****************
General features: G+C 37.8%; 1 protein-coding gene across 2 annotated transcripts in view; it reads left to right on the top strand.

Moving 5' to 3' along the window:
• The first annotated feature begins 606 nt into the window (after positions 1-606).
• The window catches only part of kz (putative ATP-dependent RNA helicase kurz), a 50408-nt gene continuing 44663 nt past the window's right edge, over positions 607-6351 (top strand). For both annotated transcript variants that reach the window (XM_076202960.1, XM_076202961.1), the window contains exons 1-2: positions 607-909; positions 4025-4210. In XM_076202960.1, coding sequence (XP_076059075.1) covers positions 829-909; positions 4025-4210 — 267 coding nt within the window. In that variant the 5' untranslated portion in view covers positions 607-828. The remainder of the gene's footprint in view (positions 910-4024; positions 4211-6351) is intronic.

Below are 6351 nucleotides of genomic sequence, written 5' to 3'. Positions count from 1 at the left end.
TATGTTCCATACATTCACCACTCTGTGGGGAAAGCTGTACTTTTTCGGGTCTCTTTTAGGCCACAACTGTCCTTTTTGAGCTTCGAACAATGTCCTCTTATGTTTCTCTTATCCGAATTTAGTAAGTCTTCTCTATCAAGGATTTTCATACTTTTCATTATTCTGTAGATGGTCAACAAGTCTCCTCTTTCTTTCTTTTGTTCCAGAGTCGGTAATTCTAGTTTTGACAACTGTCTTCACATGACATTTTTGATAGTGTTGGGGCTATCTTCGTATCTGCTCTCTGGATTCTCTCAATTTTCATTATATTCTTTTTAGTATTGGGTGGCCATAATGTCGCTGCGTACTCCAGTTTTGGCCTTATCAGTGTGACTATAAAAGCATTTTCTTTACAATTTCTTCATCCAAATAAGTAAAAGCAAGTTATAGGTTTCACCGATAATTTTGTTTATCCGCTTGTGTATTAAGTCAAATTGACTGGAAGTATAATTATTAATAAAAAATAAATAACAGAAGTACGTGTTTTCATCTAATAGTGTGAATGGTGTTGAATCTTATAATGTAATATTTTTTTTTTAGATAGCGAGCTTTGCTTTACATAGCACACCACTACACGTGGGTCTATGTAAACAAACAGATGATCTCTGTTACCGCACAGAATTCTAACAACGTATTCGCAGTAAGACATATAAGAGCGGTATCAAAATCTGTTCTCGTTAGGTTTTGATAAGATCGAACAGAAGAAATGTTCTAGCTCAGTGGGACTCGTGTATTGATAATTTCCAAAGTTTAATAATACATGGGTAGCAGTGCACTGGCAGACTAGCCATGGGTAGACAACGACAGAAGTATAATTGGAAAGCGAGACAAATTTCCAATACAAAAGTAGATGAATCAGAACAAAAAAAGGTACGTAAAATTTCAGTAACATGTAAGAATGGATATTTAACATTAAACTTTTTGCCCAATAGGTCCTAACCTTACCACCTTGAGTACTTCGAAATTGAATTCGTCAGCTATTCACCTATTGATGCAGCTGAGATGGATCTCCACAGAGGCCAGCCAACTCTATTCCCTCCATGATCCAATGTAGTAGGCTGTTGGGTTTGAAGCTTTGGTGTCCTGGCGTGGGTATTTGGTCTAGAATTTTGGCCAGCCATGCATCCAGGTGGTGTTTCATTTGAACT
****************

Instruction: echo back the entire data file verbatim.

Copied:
General features: G+C 37.8%; 1 protein-coding gene across 2 annotated transcripts in view; it reads left to right on the top strand.

Moving 5' to 3' along the window:
• The first annotated feature begins 606 nt into the window (after positions 1-606).
• The window catches only part of kz (putative ATP-dependent RNA helicase kurz), a 50408-nt gene continuing 44663 nt past the window's right edge, over positions 607-6351 (top strand). For both annotated transcript variants that reach the window (XM_076202960.1, XM_076202961.1), the window contains exons 1-2: positions 607-909; positions 4025-4210. In XM_076202960.1, coding sequence (XP_076059075.1) covers positions 829-909; positions 4025-4210 — 267 coding nt within the window. In that variant the 5' untranslated portion in view covers positions 607-828. The remainder of the gene's footprint in view (positions 910-4024; positions 4211-6351) is intronic.

Below are 6351 nucleotides of genomic sequence, written 5' to 3'. Positions count from 1 at the left end.
TATGTTCCATACATTCACCACTCTGTGGGGAAAGCTGTACTTTTTCGGGTCTCTTTTAGGCCACAACTGTCCTTTTTGAGCTTCGAACAATGTCCTCTTATGTTTCTCTTATCCGAATTTAGTAAGTCTTCTCTATCAAGGATTTTCATACTTTTCATTATTCTGTAGATGGTCAACAAGTCTCCTCTTTCTTTCTTTTGTTCCAGAGTCGGTAATTCTAGTTTTGACAACTGTCTTCACATGACATTTTTGATAGTGTTGGGGCTATCTTCGTATCTGCTCTCTGGATTCTCTCAATTTTCATTATATTCTTTTTAGTATTGGGTGGCCATAATGTCGCTGCGTACTCCAGTTTTGGCCTTATCAGTGTGACTATAAAAGCATTTTCTTTACAATTTCTTCATCCAAATAAGTAAAAGCAAGTTATAGGTTTCACCGATAATTTTGTTTATCCGCTTGTGTATTAAGTCAAATTGACTGGAAGTATAATTATTAATAAAAAATAAATAACAGAAGTACGTGTTTTCATCTAATAGTGTGAATGGTGTTGAATCTTATAATGTAATATTTTTTTTTTAGATAGCGAGCTTTGCTTTACATAGCACACCACTACACGTGGGTCTATGTAAACAAACAGATGATCTCTGTTACCGCACAGAATTCTAACAACGTATTCGCAGTAAGACATATAAGAGCGGTATCAAAATCTGTTCTCGTTAGGTTTTGATAAGATCGAACAGAAGAAATGTTCTAGCTCAGTGGGACTCGTGTATTGATAATTTCCAAAGTTTAATAATACATGGGTAGCAGTGCACTGGCAGACTAGCCATGGGTAGACAACGACAGAAGTATAATTGGAAAGCGAGACAAATTTCCAATACAAAAGTAGATGAATCAGAACAAAAAAAGGTACGTAAAATTTCAGTAACATGTAAGAATGGATATTTAACATTAAACTTTTTGCCCAATAGGTCCTAACCTTACCACCTTGAGTACTTCGAAATTGAATTCGTCAGCTATTCACCTATTGATGCAGCTGAGATGGATCTCCACAGAGGCCAGCCAACTCTATTCCCTCCATGATCCAATGTAGTAGGCTGTTGGGTTTGAAGCTTTGGTGTCCTGGCGTGGGTATTTGGTCTAGAATTTTGGCCAGCCATGCATCCAGGTGGTGTTTCATTTGAACT